## About

There is two ways to multiply a matrix by a vector:

- matrix vector
- or vector matrix

For each of these multiplication, two equivalent implementations (definitions):

- in terms of linear combinations
- in terms of dot-products

## Articles Related

## Definition

### Ordinary

“Ordinary” Definition of Matrix-Vector Multiplication: If M is an R x C matrix and u is a C-vector then M * u is the R-vector v such that, for each <math>r \in \mathbb{R}</math> .

<MATH> v[r] = \sum_{k \in C} (M[r,c]u[c]) </MATH>

### Algebraic properties

Let A be an R x C matrix:

- For any C-vector v and any scalar <math>\alpha</math> ,

<MATH> A*( \alpha v) = \alpha ( A * v) </MATH>

- For any C-vector u and v:

<MATH> A*( u + v) = A * u + A * v </MATH>

## Type

### Linear Combination

Linear Combination definitions for a matrix-vector multiplication with a matrix M (RxC).

If the vector is a:

- C-vector (If v is not a C-vector then error)

<MATH> M * v_c = \sum_{c \in C} ( v[c]*(columnVector_c \text{ of } M )) </MATH>

<MATH> \begin{pmatrix} 1 & 2 & 3 \\ 10 & 20 & 30 \end{pmatrix} * [7,0,4] = 7 * [1,10] + 0 * [2,20] + 4 * [3,30] </MATH>

- R-vector

<MATH> v_r * M = \sum_{r \in R} ( v_r[r]*(rowVector_r \text{ of } M)) </MATH>

<MATH> [7,4] * \begin{pmatrix} 1 & 2 & 3 \\ 10 & 20 & 30 \end{pmatrix} = 7 * [1,2,3] + 4 * [10,20,30] </MATH>

- Others (???)

<MATH> \begin{pmatrix} 1 & 2 & 3 \\ 10 & 20 & 30 \end{pmatrix} * [1,0.5,2] = \begin{pmatrix} 8 \\ 75 \end{pmatrix} </MATH>

#### Application

Fundamental Computational Problem: Solving a linear matrix-vector equation

- input: an R x C matrix A and an R-vector b
- output: the C-vector x such that A * x = b

Problem:

- Simple formula to solve:

<math>\begin{bmatrix}a & c \\ b & d \end{bmatrix} * \begin{bmatrix}x \\ y \end{bmatrix} = \begin{bmatrix}p \\ q \end{bmatrix}</math>

- Solution:

<math>\text{if } ad \neq bc: x = \frac{\displaystyle dp - cq}{\displaystyle ad - bc} \text{ and } y = \frac{\displaystyle aq - bp}{\displaystyle ad - bc}</math>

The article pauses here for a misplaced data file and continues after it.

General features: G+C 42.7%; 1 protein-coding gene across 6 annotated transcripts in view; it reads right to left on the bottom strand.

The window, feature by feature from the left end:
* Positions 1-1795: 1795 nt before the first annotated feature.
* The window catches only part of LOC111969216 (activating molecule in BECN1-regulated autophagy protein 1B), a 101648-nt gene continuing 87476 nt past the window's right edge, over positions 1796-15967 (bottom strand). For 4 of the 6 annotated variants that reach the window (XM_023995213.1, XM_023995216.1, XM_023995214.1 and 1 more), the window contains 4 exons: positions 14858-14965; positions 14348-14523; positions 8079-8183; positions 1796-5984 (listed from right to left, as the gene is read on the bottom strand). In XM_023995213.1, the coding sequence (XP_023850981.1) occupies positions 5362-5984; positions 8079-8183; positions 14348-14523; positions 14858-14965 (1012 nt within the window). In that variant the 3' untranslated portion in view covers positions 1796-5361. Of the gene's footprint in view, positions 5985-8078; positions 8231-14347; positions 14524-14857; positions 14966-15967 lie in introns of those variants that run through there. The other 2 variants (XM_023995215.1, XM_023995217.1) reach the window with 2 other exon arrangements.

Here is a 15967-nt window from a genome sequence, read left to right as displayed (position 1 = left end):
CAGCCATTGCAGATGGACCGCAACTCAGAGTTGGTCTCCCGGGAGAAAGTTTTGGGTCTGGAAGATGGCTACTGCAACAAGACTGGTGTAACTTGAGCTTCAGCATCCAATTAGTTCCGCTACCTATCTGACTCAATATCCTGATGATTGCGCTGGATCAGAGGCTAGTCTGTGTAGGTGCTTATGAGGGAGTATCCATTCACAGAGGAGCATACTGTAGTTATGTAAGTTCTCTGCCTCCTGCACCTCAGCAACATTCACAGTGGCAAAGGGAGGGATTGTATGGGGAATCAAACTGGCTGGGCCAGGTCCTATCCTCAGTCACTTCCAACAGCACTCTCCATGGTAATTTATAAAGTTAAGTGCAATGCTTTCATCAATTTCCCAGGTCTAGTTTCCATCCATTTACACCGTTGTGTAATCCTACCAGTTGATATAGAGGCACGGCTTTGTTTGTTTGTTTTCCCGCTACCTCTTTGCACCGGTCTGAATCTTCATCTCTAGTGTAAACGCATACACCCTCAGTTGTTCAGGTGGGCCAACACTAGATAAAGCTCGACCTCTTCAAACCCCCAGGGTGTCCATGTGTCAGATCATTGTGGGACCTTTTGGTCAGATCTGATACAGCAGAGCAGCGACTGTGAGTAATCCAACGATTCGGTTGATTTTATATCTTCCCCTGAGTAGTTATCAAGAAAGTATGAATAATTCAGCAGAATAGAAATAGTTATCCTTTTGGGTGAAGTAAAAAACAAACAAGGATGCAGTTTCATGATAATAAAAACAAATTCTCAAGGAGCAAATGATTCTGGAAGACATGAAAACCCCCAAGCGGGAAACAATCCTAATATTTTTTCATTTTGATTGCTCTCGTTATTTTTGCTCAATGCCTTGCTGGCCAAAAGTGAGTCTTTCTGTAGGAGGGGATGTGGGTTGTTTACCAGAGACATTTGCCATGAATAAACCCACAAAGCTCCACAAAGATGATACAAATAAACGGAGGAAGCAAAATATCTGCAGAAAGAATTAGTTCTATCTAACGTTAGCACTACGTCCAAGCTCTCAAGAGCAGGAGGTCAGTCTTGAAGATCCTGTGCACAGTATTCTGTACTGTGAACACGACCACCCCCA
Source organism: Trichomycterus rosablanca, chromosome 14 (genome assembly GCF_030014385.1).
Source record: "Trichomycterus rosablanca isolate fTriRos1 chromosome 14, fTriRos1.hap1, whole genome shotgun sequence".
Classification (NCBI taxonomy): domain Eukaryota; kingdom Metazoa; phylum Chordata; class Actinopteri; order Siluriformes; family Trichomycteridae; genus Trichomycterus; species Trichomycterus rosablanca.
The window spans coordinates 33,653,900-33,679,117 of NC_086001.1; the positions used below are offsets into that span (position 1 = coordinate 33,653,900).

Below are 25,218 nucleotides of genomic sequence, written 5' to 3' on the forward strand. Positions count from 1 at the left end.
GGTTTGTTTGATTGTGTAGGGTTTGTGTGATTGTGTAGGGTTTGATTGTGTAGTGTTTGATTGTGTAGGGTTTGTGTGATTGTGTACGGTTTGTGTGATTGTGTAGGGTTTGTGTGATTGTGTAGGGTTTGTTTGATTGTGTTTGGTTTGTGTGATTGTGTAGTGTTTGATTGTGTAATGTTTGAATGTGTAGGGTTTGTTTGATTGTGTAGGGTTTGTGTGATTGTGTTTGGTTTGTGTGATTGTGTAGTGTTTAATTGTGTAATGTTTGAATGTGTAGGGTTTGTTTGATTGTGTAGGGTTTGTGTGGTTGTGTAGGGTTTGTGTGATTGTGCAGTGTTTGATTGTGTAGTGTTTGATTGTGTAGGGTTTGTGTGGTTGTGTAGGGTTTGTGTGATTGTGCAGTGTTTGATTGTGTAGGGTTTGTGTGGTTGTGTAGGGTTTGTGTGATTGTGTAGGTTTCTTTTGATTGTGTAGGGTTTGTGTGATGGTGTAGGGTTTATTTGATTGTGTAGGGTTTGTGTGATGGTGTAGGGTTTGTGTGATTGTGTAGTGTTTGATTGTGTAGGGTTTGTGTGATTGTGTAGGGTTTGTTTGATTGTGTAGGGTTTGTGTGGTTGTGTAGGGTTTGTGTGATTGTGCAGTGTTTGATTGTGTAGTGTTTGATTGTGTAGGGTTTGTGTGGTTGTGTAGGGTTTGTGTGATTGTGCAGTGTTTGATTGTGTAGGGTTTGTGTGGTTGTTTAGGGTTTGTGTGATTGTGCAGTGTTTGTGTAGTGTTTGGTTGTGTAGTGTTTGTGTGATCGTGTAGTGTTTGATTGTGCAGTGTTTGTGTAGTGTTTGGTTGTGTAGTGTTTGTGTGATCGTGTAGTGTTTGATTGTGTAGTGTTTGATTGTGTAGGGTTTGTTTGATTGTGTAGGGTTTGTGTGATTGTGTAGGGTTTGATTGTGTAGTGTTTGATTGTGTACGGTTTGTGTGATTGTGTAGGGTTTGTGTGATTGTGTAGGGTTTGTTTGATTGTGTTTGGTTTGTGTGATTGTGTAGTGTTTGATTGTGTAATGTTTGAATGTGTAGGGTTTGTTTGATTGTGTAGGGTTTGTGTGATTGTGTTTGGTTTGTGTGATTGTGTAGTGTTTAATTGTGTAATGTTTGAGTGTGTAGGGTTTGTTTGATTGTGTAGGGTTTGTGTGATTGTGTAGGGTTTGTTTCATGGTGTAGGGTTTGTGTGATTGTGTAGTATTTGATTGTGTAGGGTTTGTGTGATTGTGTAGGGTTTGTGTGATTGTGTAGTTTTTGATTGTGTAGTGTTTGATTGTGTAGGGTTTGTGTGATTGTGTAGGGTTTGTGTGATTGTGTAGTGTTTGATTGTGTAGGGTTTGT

A algorithm for solving a matrix-vector equation can be use to solve a vector-matrix equation, using transpose.

### Dot Product

The Dot Product Definition of matrix-vector multiplication is the multiplication of two vectors applied in batch to the row of the matrix.

Let M be an R x C matrix, M * u is the R-vector v such that v[r] is the dot-product of row r of M with u. <MATH>v = [\text{for each } r \in R: v[r] = (row_r \text{ of } M) * u]</MATH>

Example: <MATH> \begin{array}{rcl} \begin{bmatrix} 1 & 2 \\ 3 & 4 \\ 10 & 0 \end{bmatrix} * [3,-1] & = & [ [1, 2].[3,-1], [3, 4].[3,-1], [10, 0].[3,-1] ] \\ & = & [ 1,5,30 ] \end{array} </MATH>

#### Applications of dot-product

- Downsampling: Each pixel of the low-res image corresponds to a little grid of pixels of the high-res image. The intensity value of a low-res pixel is the average of the intensity values of the corresponding high-res pixels. Averaging can be expressed as dot-product. We want to compute a dot-product for each low-res pixel. Can be expressed as matrix-vector multiplication.
- blurring: To blur a face, replace each pixel in face with average of pixel intensities in its neighborhood. Average can be expressed as dot-product. By dot-product definition of matrix-vector multiplication, can express this image transformation as a matrix-vector product. Gaussian blur: a kind of weighted average
- Solving a triangular system
- Audio search: Lots of dot-products, Represent as a matrix-vector product, One row per dot-product. To search for [0,1,-1] in in [0, 0,−1, 2, 3,−1, 0, 1,−1,−1]:

<MATH> \begin{bmatrix} \begin{array}{rrr} 0 & 0 & -1 \\ 0 & -1 & 2 \\ -1 & 2 & 3 \\ 2 & 3 & -1 \\ 3 & -1 & 0 \\ -1 & 0 & 1 \\ 0 & 1 & -1 \\ 1 & -1 & -1 \end{array} \end{bmatrix} * [0,1,-1] </MATH>

## Computation

To compute matrix-vector or vector-matrix product, we could use dot-product or linear-combinations definition. However, using those definitions, it’s not easy to exploit sparsity in the matrix.

- Without using sparsity

<MATH> \text{for i in R:} \\ v[i] := \sum_{j \in C} M[i,j]u[j] </MATH>

- Using sparsity in the matrix

```
initialize v to zero vector
for each pair (i , j) in sparse representation,
v[i] = v[i] + M[i,j] u[j]
```